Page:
Before we present the 7 Beautiful Endings for Jazz Tunes, let’s first consider a typical harmonic structure that you will find at the end of a jazz tune. Borrowing terminology from the scientific method, the ending below represents our control group (the participants in an experiment that are not exposed to independent variables…in this case, the alternate endings). In today’s lesson, our control group is based on the turnaround progression (1-6-2-5). However, this turnaround has some particularly beautiful extensions and alterations followed by a concluding 1-chord.
While this ending is adequate “as is,” there are some opportunities to make it more aesthetically pleasing. Firstly, many jazz pianists prefer to end on a 1-chord featuring the rich color of the Major 7th or the Major 9th in the melody. However, our control group is not without reason for using an E♭6/9. Did you notice that the melody features ascending major scale motion?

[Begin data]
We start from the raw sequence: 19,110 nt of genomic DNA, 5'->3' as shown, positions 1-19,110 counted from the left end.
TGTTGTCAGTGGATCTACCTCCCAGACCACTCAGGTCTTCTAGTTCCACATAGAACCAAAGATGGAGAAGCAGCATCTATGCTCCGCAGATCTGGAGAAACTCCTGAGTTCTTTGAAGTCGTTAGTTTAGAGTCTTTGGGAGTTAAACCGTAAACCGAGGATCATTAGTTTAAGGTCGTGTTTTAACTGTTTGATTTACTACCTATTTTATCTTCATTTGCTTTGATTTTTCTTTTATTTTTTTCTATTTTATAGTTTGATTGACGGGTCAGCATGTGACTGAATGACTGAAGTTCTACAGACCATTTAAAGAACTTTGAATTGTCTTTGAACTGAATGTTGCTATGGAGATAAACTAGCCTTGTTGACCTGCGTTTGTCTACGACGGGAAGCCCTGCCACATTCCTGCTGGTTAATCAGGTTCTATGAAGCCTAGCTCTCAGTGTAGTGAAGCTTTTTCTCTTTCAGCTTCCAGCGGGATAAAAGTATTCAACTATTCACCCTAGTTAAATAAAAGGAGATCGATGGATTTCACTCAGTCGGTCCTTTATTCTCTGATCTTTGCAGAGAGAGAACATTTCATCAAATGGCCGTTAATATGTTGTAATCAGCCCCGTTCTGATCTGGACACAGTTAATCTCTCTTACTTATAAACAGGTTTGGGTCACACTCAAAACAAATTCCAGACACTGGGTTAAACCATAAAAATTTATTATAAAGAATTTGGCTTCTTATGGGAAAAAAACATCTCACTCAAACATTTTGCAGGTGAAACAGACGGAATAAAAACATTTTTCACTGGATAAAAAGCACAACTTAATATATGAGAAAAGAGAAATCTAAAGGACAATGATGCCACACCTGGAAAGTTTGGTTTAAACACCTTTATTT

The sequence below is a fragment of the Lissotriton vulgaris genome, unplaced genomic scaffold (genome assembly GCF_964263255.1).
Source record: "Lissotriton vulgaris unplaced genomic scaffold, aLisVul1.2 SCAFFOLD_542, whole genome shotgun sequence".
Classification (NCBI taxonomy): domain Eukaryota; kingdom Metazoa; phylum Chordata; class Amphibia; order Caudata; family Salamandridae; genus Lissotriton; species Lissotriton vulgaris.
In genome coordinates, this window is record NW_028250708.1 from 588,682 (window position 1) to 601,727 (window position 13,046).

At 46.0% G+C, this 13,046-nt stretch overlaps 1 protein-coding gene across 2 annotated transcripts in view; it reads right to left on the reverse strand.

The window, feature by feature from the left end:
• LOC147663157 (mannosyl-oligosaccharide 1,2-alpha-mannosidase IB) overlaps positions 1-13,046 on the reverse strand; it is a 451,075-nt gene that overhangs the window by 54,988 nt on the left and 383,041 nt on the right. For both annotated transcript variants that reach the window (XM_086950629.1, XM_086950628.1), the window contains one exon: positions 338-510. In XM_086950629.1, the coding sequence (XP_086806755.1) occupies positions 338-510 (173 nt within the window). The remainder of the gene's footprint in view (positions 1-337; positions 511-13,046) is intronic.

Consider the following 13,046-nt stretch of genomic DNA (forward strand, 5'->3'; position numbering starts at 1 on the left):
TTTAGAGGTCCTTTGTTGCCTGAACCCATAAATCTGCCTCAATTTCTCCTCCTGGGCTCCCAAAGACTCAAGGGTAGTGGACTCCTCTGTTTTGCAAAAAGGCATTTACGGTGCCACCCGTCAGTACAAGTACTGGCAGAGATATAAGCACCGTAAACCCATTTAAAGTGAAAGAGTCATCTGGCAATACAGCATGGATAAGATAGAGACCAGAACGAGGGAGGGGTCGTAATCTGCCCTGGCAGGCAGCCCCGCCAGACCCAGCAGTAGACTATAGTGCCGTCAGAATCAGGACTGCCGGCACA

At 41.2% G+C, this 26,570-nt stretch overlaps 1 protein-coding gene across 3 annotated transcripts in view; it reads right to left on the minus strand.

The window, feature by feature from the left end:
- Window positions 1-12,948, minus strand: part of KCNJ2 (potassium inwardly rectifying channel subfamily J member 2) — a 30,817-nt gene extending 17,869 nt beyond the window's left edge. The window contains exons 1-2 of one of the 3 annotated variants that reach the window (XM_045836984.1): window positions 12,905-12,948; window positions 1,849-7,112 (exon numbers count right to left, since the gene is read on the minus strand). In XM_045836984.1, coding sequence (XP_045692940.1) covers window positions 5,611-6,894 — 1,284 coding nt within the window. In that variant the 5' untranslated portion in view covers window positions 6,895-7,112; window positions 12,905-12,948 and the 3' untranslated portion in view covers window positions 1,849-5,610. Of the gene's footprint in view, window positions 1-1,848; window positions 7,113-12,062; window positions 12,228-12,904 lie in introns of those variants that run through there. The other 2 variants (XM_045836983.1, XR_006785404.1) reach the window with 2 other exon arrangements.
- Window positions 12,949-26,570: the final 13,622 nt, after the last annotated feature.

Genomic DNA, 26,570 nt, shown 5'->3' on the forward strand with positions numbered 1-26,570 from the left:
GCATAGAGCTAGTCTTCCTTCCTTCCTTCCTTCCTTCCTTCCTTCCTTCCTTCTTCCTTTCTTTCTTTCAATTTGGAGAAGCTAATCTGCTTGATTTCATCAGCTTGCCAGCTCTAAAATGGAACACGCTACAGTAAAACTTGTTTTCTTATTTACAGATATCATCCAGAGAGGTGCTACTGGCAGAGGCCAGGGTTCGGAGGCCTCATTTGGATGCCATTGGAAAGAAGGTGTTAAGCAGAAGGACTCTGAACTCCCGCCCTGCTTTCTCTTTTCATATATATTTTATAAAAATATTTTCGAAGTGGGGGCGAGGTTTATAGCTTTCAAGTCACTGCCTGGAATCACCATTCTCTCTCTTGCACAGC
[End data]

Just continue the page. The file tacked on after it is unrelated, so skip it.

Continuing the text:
The major 6/9 sound is necessary on the final chord in this case because the root of the 1-chord (E♭) is in the melody. To simply swap the E♭6/9 for an E♭Major 7 would create the interval of a minor 9th (½ step + 1 octave) between the major 7th (D) and the root (E♭) in the melody. Minor 9th intervals create an undesirable dissonance that is to be avoided.
Of course, it’s possible to change the final melody note (see below) but this lacks faithfulness to the original melody. As jazz pianists, our harmonizations should support the melody, not the other way around. Besides, the ear really desires to hear the completion of the ascending scale.
So are we simply stuck with the E♭6/9 at the end? If only there were a way to complete the ascending scale motion and end with the major 7th (D) in the upper voice without any unwanted dissonance. Great news—there is! Actually, there are several ways. The 7 Beautiful Endings for Jazz Tunes of today’s Quick Tip each address this specific issue.
7 Beautiful Endings for Jazz Tunes